Event Date and Time
to
Location
Driskell Center, Cole Student Activities Center, Room 1214
Host
College of Behavioral and Social Sciences, Robert H. Smith School of Business, Center for the Study of Business Ethics, Regulation & Crime
Speaker
Barney Frank, Thomas B. Edsall

The College of Behavioral and Social Sciences, The Center for the Study of Business Ethics, Regulation and Crime (C-BERC), and the Robert H. Smith School of Businesscordially invite you to

THE 2019 FISHLINGER FAMILY LECTURE

Featuring

The Hon. Barney Frank
Author, Lecturer and former Congressman (D-MA); co-author of the 2010 Dodd-Frank Wall Street reform law

in conversation with

Thomas B. Edsall
Journalist, author and opinion columnist, The New York Times

Welcoming remarks will be presented by Professor Sally Simpson, Director of C-BERC.

Topics included in the Q&A with Rep. Frank may include regulation of the derivatives markets, protection of whistleblowers, oversight of financial institutions, the Volcker Rule, and the potential roll-back of the Dodd-Frank Act.

C-BERC thanks Matt Fishlinger, '07, and Bill Fishlinger, '71, and their families for their generous support of this lecture. 

Reception to Follow

Barney FrankBarney Frank served as a U.S. Congressman from 1981 to 2013 and the Chairman of the House Financial Services Committee from 2007 to 2011. While in Congress, Frank worked to adjust America’s spending priorities to provide less funding for the military, and more funding for important quality-of-life needs at home. In particular, he focused on providing aid to local communities and to building and preserving affordable rental housing for low-income people. He was also a leader in the fight against discrimination of various sorts. He championed the interests of the poor, the underprivileged, and the vulnerable, and he won reelection 15 times by double-digit margins.

As Chair of the House Financial Services Committee, Frank was instrumental in crafting the short-term $700 billion rescue plan in response to the mortgage crisis, and he then worked for the adoption of a sweeping set of financial regulations aimed at preventing a recurrence. He was the co-author of the Dodd-Frank Wall Street Reform and Consumer Protection Act, the regulatory overhaul signed into law in July 2010. He also led passage of the Credit Cardholders’ Bill of Rights Act, a measure that drew praise from editorial boards and consumer advocates.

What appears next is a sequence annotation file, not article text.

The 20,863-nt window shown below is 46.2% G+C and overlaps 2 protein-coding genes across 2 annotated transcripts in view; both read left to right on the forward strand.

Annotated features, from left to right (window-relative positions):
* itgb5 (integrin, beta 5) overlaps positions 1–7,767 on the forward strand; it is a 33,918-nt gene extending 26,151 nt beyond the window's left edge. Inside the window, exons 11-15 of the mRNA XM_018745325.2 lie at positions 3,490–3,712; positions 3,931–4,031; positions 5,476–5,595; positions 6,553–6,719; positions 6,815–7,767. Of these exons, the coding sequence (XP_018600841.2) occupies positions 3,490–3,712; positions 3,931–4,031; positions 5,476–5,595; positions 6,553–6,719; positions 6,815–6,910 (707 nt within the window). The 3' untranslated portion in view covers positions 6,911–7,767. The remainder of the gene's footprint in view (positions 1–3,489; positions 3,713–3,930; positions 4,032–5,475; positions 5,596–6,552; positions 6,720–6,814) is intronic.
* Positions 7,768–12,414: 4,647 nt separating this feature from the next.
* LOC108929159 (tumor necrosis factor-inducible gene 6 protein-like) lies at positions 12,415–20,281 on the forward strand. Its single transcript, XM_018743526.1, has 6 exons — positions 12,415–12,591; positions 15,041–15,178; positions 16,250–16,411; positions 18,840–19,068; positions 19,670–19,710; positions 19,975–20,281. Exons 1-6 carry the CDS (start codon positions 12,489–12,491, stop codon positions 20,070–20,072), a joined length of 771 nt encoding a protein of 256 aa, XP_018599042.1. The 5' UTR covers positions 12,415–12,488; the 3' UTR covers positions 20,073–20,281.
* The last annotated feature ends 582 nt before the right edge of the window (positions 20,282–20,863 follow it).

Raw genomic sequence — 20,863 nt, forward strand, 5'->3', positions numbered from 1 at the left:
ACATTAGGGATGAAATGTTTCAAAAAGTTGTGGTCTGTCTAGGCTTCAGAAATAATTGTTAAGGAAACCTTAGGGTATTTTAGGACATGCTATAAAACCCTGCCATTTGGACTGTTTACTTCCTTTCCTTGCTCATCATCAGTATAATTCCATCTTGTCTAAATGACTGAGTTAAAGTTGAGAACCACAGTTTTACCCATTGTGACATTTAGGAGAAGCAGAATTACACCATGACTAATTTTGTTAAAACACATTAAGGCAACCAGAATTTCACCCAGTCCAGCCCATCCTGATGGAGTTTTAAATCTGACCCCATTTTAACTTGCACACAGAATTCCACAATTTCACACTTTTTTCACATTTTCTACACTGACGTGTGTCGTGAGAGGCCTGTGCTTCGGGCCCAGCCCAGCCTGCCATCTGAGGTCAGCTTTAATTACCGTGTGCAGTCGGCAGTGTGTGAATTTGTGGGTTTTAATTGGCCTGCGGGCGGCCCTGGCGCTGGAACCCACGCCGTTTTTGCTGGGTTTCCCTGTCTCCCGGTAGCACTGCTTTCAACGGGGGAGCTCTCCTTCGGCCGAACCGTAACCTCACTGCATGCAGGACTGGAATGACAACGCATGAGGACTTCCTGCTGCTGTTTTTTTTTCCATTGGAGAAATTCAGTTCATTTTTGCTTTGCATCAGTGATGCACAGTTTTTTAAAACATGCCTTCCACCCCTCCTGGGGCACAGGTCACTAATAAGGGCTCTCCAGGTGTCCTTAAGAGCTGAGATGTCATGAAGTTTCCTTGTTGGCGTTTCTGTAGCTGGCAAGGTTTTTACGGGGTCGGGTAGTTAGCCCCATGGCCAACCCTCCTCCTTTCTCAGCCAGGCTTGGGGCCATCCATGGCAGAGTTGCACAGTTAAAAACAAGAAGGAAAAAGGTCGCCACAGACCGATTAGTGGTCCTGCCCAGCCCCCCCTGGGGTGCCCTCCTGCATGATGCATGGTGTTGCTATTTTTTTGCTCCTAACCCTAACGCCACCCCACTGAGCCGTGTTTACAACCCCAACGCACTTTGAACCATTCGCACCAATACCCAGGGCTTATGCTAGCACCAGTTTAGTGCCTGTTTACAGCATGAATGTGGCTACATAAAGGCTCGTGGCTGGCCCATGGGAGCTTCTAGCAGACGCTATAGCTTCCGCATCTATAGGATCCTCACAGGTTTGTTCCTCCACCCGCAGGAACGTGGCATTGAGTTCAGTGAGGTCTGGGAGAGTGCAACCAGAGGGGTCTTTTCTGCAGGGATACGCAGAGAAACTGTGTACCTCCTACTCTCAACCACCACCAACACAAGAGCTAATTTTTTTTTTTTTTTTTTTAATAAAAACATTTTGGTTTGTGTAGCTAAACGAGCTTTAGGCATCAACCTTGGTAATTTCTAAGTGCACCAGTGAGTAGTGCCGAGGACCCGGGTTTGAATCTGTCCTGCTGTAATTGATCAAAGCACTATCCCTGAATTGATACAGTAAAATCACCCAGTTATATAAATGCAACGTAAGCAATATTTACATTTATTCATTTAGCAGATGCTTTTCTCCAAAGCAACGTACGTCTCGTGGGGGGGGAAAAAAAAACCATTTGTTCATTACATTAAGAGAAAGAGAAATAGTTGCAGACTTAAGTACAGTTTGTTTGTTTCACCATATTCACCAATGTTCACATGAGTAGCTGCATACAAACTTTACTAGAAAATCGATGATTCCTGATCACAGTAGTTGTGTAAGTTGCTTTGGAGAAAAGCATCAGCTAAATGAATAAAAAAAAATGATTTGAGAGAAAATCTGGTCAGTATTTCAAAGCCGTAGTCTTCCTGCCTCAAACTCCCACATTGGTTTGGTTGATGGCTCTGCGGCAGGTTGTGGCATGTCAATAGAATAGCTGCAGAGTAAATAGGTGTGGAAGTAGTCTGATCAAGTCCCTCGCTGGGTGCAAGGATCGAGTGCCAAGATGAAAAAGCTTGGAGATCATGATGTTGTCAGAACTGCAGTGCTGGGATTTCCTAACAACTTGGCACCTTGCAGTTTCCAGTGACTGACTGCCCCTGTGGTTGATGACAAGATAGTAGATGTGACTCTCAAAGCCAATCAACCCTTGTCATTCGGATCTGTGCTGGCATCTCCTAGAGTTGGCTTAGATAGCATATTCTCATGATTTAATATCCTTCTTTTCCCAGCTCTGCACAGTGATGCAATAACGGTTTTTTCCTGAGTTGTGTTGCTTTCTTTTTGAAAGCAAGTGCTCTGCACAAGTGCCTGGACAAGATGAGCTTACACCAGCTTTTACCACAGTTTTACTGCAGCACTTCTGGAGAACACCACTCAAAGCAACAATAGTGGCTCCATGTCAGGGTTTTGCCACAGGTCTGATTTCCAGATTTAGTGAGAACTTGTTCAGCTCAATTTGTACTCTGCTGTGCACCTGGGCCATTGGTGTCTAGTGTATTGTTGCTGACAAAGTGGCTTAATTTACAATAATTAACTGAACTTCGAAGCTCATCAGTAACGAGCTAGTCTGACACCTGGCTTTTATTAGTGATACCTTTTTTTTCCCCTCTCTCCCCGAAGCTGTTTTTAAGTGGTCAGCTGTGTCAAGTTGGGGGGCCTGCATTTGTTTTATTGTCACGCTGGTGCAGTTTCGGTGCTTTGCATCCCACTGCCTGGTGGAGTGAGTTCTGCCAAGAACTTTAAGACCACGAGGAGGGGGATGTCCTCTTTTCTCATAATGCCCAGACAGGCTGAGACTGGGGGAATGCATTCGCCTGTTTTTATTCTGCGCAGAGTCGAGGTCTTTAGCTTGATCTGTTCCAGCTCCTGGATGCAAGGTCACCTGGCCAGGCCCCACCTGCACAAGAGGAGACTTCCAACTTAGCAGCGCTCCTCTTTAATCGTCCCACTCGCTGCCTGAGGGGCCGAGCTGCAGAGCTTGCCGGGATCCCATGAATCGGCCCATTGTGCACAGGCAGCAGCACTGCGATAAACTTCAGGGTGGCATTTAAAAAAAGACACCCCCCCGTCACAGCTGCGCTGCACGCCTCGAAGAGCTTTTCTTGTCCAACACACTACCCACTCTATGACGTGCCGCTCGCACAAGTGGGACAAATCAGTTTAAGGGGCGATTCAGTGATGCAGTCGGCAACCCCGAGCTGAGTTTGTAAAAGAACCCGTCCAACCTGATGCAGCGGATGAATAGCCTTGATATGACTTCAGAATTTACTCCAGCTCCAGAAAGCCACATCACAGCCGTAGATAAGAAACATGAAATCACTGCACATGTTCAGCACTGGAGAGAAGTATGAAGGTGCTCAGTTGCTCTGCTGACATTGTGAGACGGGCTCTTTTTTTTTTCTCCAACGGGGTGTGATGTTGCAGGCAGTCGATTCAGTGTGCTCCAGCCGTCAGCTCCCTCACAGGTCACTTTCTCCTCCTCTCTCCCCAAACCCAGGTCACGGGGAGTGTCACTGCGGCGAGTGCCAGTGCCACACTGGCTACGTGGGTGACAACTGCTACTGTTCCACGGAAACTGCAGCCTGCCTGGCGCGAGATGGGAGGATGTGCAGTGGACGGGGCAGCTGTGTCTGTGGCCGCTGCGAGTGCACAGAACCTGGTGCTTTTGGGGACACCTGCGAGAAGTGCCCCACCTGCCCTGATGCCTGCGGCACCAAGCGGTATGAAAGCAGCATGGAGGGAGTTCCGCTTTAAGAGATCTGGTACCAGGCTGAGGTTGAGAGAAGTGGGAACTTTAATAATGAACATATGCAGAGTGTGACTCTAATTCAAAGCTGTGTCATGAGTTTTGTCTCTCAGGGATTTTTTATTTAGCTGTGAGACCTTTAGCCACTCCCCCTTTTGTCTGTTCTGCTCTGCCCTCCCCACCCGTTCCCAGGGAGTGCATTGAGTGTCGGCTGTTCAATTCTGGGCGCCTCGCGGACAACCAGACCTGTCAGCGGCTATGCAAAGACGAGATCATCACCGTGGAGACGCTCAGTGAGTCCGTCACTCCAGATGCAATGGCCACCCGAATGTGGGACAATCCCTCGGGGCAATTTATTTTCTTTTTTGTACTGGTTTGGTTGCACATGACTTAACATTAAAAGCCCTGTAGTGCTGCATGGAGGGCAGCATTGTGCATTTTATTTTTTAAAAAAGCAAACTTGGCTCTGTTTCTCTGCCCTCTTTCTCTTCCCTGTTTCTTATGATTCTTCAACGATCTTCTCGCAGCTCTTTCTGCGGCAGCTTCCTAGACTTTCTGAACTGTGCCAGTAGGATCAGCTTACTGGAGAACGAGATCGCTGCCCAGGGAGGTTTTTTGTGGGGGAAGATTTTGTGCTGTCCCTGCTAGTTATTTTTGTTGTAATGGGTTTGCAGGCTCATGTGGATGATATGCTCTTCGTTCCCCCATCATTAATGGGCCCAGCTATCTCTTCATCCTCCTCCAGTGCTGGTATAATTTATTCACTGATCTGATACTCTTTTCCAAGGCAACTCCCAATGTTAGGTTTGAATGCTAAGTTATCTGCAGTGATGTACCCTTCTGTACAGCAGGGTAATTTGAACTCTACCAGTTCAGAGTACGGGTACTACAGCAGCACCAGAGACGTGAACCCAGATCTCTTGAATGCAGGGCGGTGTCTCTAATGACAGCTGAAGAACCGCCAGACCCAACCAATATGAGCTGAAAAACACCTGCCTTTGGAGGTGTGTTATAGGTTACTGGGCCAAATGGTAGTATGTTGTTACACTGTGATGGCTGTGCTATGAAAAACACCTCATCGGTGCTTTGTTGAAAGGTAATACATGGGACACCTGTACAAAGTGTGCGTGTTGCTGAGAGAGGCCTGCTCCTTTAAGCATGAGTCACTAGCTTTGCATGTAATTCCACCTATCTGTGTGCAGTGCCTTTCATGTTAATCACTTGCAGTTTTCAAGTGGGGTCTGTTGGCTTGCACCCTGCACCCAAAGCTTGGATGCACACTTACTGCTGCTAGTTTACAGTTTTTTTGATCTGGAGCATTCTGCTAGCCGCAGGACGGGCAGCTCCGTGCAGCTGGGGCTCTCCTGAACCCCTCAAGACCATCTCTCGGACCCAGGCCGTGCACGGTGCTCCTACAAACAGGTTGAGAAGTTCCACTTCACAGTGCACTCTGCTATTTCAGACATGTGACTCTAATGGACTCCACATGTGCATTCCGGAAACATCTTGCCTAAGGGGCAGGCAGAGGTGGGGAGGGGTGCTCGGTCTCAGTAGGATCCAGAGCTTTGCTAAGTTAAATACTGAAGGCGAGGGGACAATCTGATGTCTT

In 1987 he became the first Member of Congress to voluntarily acknowledge that he is gay, and in 2012 became the first sitting Member of Congress to marry a same-sex partner, James Ready.

He has written two books: "Speaking Frankly" (1992), a critique of some aspects of the Democrats approach to public policy; and a political memoir published in 2015, "Frank: From the Great Society to Same Sex Marriage." The book was nominated for a Triangle Award and co-won the Randy Shilts Award for Gay Nonfiction.

He has taught at Harvard, Boston University, the University of Massachusetts Boston and the University of Massachusetts Dartmouth.

Thomas EdsallThomas B. Edsall is a weekly opinion columnist for The New York Times, a position he has held since 2011, covering demographic and strategic trends in American politics. From 2006 to 2014 he held the Joseph Pulitzer II and Edith Pulitzer Moore Chair in Public Affairs Journalism at the Columbia University Graduate School of Journalism. Since 2014, he has been an adjunct professor at Columbia. Edsall covered national politics for The Washington Post for 25 years, from 1981 to 2006. He has been a contributing writer for The New York Review of Books, The New Republic, The Atlantic, National Journal, The Washington Monthly, Harper’s, Dissent, and other magazines. He has written five books, including The Age of Austerity; Building Red America; Chain Reaction: The Impact of Race, Rights, and Taxes on American Politics; Power and Money; and The New Politics of Inequality. He is the winner of the Carey McWilliams Award of the American Political Science Association, the Noel Markwell Media Award, and was a Pulitzer finalist in 1992 in General Nonfiction. He lives with his wife, Mary, in Washington, D.C.